Scenes from a union life
|In 1962, Business Agent Kane
confers with Jones & Lamson workers who walked out in protest against discriminatory layoffs. From left, Kane, William Rodeschin,
Richard Peck, Philip Brochu and Robert Farnsworth.
|A J&L strike discussion with
Intl. Rep. Hugh Harley, Genl. Pres. Albert Fitzgerald and Robert Farnsworth. Below, Genl. Pres. Kane is interviewed by Pittsburgh
news media outside the Westinghouse corporate headquarters during a 1984 jobs rally. Looking on are Local 610 Vice Pres. James
Hawthorne, Chief Steward Kent Buchholz and Daniel Gavin, president of the Lester, Pa. salaried employees.
James M. Kane, who served as president of UE during the Reagan years, died April 1 at age 78. A militant leader of Vermont
machine workers in the 1950s and 1960s, Kane was president of UE’s northeastern region in the 1950s — and mentor to hundreds of high
school students in the 1990s.
Despite many years in union office, Kane had difficulty with the notion of being a "professional" labor leader.
"It’s hard for me to get over the idea that I’m not a worker," he told a reporter in 1981.
"He stood out way beyond other people because of his character," says Hugh Harley, whose years as UE director of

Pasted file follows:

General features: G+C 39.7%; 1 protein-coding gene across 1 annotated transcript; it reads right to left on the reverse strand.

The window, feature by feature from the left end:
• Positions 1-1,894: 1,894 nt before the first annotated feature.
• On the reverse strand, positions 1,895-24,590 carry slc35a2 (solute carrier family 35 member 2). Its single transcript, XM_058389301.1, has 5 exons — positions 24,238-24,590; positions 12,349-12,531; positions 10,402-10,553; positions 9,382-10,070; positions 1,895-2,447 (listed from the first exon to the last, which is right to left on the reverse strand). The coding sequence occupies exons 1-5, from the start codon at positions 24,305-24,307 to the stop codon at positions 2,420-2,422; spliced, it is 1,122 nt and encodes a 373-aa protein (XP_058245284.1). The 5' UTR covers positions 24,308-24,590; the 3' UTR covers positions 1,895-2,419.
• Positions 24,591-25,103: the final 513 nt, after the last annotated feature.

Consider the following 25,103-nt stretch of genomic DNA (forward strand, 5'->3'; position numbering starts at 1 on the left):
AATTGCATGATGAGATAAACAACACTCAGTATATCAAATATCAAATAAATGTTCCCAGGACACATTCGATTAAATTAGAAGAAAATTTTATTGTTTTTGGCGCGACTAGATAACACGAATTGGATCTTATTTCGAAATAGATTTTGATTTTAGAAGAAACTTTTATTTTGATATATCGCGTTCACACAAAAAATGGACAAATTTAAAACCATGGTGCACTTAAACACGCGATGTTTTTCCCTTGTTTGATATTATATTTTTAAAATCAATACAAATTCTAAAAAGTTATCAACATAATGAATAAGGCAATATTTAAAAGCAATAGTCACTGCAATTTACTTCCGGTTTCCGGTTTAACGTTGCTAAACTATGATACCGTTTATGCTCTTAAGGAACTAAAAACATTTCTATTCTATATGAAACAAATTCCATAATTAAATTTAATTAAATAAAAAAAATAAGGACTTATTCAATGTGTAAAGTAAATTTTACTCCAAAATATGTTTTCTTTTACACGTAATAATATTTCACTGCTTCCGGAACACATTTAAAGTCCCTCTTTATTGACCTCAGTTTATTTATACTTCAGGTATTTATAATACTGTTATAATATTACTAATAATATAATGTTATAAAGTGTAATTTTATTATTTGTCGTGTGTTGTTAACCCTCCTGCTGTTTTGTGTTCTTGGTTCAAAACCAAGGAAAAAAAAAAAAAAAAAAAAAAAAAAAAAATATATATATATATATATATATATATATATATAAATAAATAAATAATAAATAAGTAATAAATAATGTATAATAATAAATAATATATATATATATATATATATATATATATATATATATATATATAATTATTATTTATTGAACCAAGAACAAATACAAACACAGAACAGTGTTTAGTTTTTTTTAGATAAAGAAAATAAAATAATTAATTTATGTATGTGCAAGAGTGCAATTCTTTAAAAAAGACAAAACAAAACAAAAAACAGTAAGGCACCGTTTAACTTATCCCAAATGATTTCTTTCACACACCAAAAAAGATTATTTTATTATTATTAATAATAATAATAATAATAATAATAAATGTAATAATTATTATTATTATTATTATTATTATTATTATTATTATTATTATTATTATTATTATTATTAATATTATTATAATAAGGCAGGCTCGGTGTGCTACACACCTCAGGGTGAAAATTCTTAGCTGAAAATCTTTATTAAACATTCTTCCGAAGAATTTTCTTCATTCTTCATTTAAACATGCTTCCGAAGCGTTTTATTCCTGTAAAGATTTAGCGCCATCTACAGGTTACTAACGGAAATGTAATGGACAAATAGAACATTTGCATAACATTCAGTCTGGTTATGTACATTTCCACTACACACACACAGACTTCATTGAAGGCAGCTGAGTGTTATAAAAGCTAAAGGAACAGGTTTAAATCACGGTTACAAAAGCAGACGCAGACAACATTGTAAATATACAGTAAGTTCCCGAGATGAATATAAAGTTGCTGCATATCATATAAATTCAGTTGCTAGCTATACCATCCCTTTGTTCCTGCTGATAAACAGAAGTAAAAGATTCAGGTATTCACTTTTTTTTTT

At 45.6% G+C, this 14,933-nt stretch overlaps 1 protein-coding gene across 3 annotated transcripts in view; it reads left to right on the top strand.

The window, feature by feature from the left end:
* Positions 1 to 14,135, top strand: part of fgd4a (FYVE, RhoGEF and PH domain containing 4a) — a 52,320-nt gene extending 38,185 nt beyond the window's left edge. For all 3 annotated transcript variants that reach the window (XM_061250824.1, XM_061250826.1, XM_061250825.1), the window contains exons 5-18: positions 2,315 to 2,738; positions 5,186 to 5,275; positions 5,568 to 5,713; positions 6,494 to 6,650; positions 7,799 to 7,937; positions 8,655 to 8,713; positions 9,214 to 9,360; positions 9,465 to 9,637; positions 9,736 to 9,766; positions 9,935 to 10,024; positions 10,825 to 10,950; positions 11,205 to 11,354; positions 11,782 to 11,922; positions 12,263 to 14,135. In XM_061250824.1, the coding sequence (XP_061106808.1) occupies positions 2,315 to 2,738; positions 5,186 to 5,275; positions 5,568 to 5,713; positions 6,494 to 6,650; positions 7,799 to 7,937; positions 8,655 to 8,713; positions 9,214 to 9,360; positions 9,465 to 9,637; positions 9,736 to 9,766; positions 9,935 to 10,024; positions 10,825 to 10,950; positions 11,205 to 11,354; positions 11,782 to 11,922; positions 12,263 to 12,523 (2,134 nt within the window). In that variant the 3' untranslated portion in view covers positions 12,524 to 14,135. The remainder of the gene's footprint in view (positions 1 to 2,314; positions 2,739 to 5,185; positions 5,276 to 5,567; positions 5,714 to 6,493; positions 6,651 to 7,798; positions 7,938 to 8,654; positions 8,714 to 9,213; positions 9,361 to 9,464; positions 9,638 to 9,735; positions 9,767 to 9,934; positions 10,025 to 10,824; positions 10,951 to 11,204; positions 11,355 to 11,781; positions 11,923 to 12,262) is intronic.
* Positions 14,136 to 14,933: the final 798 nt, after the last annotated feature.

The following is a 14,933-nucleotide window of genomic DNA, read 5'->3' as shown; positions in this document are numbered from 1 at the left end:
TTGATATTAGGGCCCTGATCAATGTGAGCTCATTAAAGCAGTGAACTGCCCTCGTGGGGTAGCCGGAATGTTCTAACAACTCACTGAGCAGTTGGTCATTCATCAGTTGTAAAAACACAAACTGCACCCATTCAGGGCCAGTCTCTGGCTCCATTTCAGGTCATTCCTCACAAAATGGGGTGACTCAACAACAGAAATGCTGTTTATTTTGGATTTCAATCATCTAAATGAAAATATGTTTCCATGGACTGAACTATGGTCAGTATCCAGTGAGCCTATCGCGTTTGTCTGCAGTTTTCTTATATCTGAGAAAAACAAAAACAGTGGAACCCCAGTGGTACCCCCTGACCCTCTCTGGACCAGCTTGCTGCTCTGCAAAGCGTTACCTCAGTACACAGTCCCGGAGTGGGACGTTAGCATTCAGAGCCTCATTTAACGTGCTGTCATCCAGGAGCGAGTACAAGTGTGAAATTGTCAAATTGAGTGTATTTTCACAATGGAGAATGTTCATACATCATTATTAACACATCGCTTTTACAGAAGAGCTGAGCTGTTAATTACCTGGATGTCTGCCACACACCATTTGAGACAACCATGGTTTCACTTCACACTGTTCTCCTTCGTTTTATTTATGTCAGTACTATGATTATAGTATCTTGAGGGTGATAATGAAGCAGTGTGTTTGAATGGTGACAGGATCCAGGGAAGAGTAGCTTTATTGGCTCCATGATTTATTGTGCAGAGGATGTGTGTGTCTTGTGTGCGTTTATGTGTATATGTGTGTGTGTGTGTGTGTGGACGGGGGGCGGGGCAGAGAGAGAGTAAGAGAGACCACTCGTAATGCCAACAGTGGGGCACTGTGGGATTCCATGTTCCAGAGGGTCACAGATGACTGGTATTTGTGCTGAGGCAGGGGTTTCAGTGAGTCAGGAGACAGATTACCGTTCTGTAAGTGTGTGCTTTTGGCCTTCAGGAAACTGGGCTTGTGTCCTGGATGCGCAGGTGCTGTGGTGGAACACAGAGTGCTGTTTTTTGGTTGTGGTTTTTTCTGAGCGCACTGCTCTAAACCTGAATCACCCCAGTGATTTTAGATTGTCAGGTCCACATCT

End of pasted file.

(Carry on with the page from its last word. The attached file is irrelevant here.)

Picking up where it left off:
organization overlapped Kane’s tenure in national office. "He was true man. He was tough but he had a good heart. He was a fighter,
but he was never looking for a fight."
Kane was born, raised and educated in Bellows Falls, in Vermont’s Connecticut River Valley, a region long associated
with the machine tool industry. Following U.S. Army service in World War II, Kane went to work for the Jones and Lamson Machine Tool Co.
as an expeditor, assembler and surface grinder.
JOINING THE UNION
Kane would later recall how he hadn’t been on the job long when a UE steward came by his work area and suggested he
ought to join the union. Instead of simply signing up, Kane insisted on knowing why he should do so. Once he got answers from union
officers, he signed a card — and gave UE his unwavering commitment.
"He was highly respected by the bosses," says Harley, who as an organizer was closely associated with the
organization of Vermont’s machine tool industry. "Jimmy was an excellent grinder. He did a good job for the company but he wanted a
voice for himself."
Within six months, Kane was elected shop steward, and was later tapped as chief shop steward and then president of the
local union. In 1962, he was elected full-time business agent of Local 218, which represented employees of other Springfield area machine
tool plants. He gave leadership both to the defense of UE against raids in the 1950s and to the union’s dramatic growth in Vermont in
LOCAL BUSINESS AGENT
As business agent, Kane helped organized Bryant Chucking Grinder and Fellows Gear Shaper in Springfield and other shops.
He led negotiations with — and notable strikes against — the area’s major employers, during a period in which Springfield’s
machine tool shops were taken over by international conglomerates. Kane developed a reputation for "quick-thinking toughness,"
as a Vermont reporter put it. He was equally adept at addressing a roomful of workers or management representatives.